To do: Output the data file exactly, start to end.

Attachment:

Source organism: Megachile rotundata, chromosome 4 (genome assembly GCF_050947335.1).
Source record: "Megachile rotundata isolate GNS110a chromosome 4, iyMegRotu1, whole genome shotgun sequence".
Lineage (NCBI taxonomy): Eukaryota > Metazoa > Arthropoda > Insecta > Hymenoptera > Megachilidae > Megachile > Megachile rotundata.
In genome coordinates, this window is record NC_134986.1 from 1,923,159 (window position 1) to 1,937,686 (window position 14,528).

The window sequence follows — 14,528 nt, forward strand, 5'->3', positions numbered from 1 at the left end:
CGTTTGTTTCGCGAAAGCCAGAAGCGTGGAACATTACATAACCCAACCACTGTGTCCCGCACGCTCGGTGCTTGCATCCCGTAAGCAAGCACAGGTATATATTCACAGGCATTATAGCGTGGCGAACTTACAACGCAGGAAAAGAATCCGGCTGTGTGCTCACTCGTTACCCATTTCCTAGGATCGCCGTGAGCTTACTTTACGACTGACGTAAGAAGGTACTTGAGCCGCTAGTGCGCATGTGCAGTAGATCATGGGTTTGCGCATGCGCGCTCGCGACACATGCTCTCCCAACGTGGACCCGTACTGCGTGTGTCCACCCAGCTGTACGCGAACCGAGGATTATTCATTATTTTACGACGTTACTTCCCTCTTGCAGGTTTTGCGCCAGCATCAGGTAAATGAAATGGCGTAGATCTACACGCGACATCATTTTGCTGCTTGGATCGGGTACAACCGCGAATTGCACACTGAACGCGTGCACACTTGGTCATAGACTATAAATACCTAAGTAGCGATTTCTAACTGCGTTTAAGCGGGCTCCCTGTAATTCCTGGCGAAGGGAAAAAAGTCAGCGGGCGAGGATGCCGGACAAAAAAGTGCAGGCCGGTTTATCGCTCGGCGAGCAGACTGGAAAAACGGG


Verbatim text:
Source organism: Megachile rotundata, chromosome 4 (genome assembly GCF_050947335.1).
Source record: "Megachile rotundata isolate GNS110a chromosome 4, iyMegRotu1, whole genome shotgun sequence".
Lineage (NCBI taxonomy): Eukaryota > Metazoa > Arthropoda > Insecta > Hymenoptera > Megachilidae > Megachile > Megachile rotundata.
In genome coordinates, this window is record NC_134986.1 from 1,923,159 (window position 1) to 1,937,686 (window position 14,528).

The window sequence follows — 14,528 nt, forward strand, 5'->3', positions numbered from 1 at the left end:
CGTTTGTTTCGCGAAAGCCAGAAGCGTGGAACATTACATAACCCAACCACTGTGTCCCGCACGCTCGGTGCTTGCATCCCGTAAGCAAGCACAGGTATATATTCACAGGCATTATAGCGTGGCGAACTTACAACGCAGGAAAAGAATCCGGCTGTGTGCTCACTCGTTACCCATTTCCTAGGATCGCCGTGAGCTTACTTTACGACTGACGTAAGAAGGTACTTGAGCCGCTAGTGCGCATGTGCAGTAGATCATGGGTTTGCGCATGCGCGCTCGCGACACATGCTCTCCCAACGTGGACCCGTACTGCGTGTGTCCACCCAGCTGTACGCGAACCGAGGATTATTCATTATTTTACGACGTTACTTCCCTCTTGCAGGTTTTGCGCCAGCATCAGGTAAATGAAATGGCGTAGATCTACACGCGACATCATTTTGCTGCTTGGATCGGGTACAACCGCGAATTGCACACTGAACGCGTGCACACTTGGTCATAGACTATAAATACCTAAGTAGCGATTTCTAACTGCGTTTAAGCGGGCTCCCTGTAATTCCTGGCGAAGGGAAAAAAGTCAGCGGGCGAGGATGCCGGACAAAAAAGTGCAGGCCGGTTTATCGCTCGGCGAGCAGACTGGAAAAACGGG